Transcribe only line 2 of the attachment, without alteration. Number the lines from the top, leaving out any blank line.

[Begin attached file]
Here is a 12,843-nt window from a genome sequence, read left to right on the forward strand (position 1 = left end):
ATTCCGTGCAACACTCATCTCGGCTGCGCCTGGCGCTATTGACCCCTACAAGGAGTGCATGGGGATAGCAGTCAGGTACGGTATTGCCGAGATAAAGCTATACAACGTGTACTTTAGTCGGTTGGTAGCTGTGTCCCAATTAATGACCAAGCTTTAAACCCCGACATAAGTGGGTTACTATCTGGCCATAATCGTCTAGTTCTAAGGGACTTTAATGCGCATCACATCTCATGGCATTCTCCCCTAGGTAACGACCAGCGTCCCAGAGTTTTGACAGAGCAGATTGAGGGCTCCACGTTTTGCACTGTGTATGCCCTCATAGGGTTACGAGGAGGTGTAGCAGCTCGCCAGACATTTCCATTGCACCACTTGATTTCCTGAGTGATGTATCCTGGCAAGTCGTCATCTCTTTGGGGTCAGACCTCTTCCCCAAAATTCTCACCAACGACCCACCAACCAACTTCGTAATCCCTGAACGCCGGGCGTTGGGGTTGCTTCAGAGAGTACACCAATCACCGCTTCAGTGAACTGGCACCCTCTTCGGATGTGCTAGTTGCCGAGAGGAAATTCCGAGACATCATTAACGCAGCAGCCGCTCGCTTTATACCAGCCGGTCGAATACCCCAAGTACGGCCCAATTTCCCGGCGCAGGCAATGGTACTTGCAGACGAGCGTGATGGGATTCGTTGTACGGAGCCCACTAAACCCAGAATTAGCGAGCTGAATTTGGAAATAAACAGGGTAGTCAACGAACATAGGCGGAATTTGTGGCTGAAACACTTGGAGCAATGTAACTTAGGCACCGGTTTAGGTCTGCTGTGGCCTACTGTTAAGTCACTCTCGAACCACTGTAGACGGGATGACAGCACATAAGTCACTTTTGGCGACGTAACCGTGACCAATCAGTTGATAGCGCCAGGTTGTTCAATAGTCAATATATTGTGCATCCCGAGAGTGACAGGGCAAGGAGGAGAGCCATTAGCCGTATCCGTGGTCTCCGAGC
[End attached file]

ATTCCGTGCAACACTCATCTCGGCTGCGCCTGGCGCTATTGACCCCTACAAGGAGTGCATGGGGATAGCAGTCAGGTACGGTATTGCCGAGATAAAGCTATACAACGTGTACTTTAGTCGGTTGGTAGCTGTGTCCCAATTAATGACCAAGCTTTAAACCCCGACATAAGTGGGTTACTATCTGGCCATAATCGTCTAGTTCTAAGGGACTTTAATGCGCATCACATCTCATGGCATTCTCCCCTAGGTAACGACCAGCGTCCCAGAGTTTTGACAGAGCAGATTGAGGGCTCCACGTTTTGCACTGTGTATGCCCTCATAGGGTTACGAGGAGGTGTAGCAGCTCGCCAGACATTTCCATTGCACCACTTGATTTCCTGAGTGATGTATCCTGGCAAGTCGTCATCTCTTTGGGGTCAGACCTCTTCCCCAAAATTCTCACCAACGACCCACCAACCAACTTCGTAATCCCTGAACGCCGGGCGTTGGGGTTGCTTCAGAGAGTACACCAATCACCGCTTCAGTGAACTGGCACCCTCTTCGGATGTGCTAGTTGCCGAGAGGAAATTCCGAGACATCATTAACGCAGCAGCCGCTCGCTTTATACCAGCCGGTCGAATACCCCAAGTACGGCCCAATTTCCCGGCGCAGGCAATGGTACTTGCAGACGAGCGTGATGGGATTCGTTGTACGGAGCCCACTAAACCCAGAATTAGCGAGCTGAATTTGGAAATAAACAGGGTAGTCAACGAACATAGGCGGAATTTGTGGCTGAAACACTTGGAGCAATGTAACTTAGGCACCGGTTTAGGTCTGCTGTGGCCTACTGTTAAGTCACTCTCGAACCACTGTAGACGGGATGACAGCACATAAGTCACTTTTGGCGACGTAACCGTGACCAATCAGTTGATAGCGCCAGGTTGTTCAATAGTCAATATATTGTGCATCCCGAGAGTGACAGGGCAAGGAGGAGAGCCATTAGCCGTATCCGTGGTCTCCGAGC